U.S. dancers Madison Hubbell & Zachary Donohue, up to now nationally only the ice dance team number three, came a surprising third with 76.53 points in their Blues and Hip Hop routine which was a personal best. Four elements had a level 4, only the Partial Step Sequence a level 3. The components were around 9.0. Hubbell explained: "I think we worked for this exact moment. We put a lot of time into our preparation, mentally as well as physically. Just like Tessa and Scott were saying, our coaching staff has really done a wonderful job making all teams prepared for this World Championships. That’s how we felt; just very calm and in the moment. We work every day with our coach Patrice. With him we can’t forget to pay attention to those levels. He’s really judging us extremely closely every single day to keep us aware of what need to do."

Madison Chock & Evan Bates from Igor Shpilband’s school in Novi, Michigan were very close to a medal position and sit fourth with 76.25 points. They had three levels 4 and two levels 3 in their extremely dynamic dance to "Under Pressure" by Queen and David Bowie. Their components had an average of 9.3. Bates: "I think it was the top of the heap for us as far as the season's concerned. This being the final event of the year this is where we want to peak and I think we're doing that." Chock added: "Our dance is very unique and I think it stands out amongst the field of ice dance. We're really proud of our program."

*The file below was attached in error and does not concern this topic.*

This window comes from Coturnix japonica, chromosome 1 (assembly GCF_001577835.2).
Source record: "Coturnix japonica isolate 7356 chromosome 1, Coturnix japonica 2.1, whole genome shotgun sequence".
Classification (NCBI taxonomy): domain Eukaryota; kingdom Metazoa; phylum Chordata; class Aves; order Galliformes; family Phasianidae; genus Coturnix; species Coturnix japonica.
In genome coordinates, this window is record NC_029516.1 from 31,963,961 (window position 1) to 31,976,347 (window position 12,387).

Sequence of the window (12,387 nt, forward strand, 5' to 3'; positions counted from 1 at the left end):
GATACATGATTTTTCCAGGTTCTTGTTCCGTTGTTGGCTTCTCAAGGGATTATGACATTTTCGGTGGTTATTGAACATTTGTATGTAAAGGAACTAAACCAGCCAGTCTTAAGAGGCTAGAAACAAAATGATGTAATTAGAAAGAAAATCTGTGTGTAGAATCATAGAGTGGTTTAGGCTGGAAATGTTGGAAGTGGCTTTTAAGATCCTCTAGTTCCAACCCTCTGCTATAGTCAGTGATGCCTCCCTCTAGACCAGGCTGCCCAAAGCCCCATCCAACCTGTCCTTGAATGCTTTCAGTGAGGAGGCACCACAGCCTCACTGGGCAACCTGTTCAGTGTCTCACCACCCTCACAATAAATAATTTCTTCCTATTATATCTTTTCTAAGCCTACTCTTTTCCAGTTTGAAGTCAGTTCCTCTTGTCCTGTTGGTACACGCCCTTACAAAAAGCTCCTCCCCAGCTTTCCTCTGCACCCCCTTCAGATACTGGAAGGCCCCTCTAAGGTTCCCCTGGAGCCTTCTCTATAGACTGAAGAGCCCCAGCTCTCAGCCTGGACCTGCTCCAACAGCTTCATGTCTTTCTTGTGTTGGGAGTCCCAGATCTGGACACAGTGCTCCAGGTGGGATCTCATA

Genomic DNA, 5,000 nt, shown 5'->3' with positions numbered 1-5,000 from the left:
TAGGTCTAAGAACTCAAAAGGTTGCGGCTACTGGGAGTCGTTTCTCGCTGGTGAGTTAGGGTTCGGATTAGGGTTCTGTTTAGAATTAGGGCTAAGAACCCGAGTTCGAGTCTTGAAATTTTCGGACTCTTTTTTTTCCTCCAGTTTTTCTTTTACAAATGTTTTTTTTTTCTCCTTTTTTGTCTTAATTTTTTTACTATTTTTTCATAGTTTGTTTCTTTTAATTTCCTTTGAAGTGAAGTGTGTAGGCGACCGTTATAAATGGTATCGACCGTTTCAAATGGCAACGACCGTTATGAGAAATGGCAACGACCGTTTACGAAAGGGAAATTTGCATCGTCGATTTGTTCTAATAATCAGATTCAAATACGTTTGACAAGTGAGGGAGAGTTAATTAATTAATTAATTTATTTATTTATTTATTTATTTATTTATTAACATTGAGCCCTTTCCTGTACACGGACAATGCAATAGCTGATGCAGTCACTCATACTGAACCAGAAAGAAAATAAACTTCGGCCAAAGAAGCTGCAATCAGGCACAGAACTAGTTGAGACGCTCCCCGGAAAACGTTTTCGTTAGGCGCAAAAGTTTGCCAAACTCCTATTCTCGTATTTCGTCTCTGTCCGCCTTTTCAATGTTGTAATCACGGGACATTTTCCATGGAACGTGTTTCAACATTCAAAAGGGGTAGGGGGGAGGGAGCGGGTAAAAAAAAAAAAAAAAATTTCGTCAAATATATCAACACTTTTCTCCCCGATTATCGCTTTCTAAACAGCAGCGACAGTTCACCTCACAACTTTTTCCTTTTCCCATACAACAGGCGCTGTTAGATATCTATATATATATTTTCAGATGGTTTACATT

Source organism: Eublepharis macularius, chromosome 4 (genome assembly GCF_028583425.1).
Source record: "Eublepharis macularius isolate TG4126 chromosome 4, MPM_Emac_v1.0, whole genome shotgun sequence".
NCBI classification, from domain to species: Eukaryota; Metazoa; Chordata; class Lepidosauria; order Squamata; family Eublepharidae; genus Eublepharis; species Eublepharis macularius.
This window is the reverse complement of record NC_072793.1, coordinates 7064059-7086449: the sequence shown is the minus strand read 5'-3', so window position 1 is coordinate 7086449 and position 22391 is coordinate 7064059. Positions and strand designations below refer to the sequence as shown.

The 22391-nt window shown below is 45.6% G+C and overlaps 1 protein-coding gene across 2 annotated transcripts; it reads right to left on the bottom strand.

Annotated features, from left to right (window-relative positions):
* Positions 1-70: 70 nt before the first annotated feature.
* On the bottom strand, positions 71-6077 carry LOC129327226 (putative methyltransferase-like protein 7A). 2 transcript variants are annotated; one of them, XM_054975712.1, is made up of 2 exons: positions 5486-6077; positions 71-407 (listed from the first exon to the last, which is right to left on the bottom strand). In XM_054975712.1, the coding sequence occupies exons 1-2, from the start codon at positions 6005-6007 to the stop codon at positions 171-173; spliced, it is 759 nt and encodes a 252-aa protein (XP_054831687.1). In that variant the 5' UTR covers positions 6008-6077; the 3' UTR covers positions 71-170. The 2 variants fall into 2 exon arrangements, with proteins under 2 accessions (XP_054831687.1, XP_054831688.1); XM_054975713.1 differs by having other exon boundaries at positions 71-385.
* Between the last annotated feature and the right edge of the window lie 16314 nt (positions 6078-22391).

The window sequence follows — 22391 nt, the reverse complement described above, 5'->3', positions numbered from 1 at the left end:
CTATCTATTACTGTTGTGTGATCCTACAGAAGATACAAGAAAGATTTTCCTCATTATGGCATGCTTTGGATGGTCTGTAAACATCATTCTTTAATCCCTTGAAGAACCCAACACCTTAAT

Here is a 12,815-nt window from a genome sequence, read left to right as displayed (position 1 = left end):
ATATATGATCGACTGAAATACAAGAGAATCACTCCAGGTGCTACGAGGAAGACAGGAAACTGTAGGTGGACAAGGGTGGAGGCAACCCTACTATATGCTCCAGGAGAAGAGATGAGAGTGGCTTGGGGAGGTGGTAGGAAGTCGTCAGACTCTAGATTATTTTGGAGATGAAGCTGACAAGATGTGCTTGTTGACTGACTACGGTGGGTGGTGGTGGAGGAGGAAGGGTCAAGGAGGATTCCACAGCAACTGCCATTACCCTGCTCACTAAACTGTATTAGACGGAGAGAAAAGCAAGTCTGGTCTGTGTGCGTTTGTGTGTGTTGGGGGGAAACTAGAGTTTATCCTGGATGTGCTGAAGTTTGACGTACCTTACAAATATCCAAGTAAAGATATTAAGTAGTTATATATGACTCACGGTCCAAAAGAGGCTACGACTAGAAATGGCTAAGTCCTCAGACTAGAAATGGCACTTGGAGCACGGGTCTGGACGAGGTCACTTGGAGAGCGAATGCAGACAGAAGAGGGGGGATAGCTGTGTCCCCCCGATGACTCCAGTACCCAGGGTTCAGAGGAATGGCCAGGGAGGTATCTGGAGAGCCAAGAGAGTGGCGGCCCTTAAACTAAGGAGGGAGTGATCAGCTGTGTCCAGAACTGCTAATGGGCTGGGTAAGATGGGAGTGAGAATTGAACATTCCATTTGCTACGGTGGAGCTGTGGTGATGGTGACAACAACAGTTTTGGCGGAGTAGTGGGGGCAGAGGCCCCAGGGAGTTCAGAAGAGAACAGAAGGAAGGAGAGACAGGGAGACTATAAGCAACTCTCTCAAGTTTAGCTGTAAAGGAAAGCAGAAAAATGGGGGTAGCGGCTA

2016 Worlds silver medalists Maia & Alex Shibutani from the school of Marina Zueva in Canton, Michigan, are fifth and also close to a medal position, earning 74.88 points. Three elements had a level 4, the non-touch step sequence a level 3 and the partial step sequence only a level 2. Their components were around 9.3. Alex Shibutani said: "I think the performance was great, our strongest performance of the year. We were a little disappointed in our score -- we saw that we missed some levels. Sometimes you get marks that you don't quite understand."

Kaitlyn Weaver & Andrew Poje from Canada, who are coached by Nikoai Morozov this season, are currently sixth with 74.84 points, close to medals as well. Three elements had a level 4, two others a level 3. Like the top five dance teams, their components were higher than 9, in their case 9.2. "We felt really good out there," Poje explained. "We just wanted to go out there and just let it happen and we really feel like we're in that groove today. We felt each other and we felt that warm audience out there."

2014 World champions Anna Cappellini & Luca Lanotte are seventh with 73.70 points. Like most other top teams they made no mistake, had three levels 4 and two levels 3 and were disappointed about their low marks. Ekaterina Bobrova & Dmitri Soloviev from Russia finished on eighth place with 73.54 points. Soloviev commented: "This was definitely the best skate of the season. As for the scores, the first impression is that the points are a little bit low even compared to the ones we got at the Europeans." Piper Gilles & Paul Poirier from Canada are on ninth place with 72.83 points, Alexandra Stepanova & Ivan Bukin from Russia sit tenth with 69.07 points.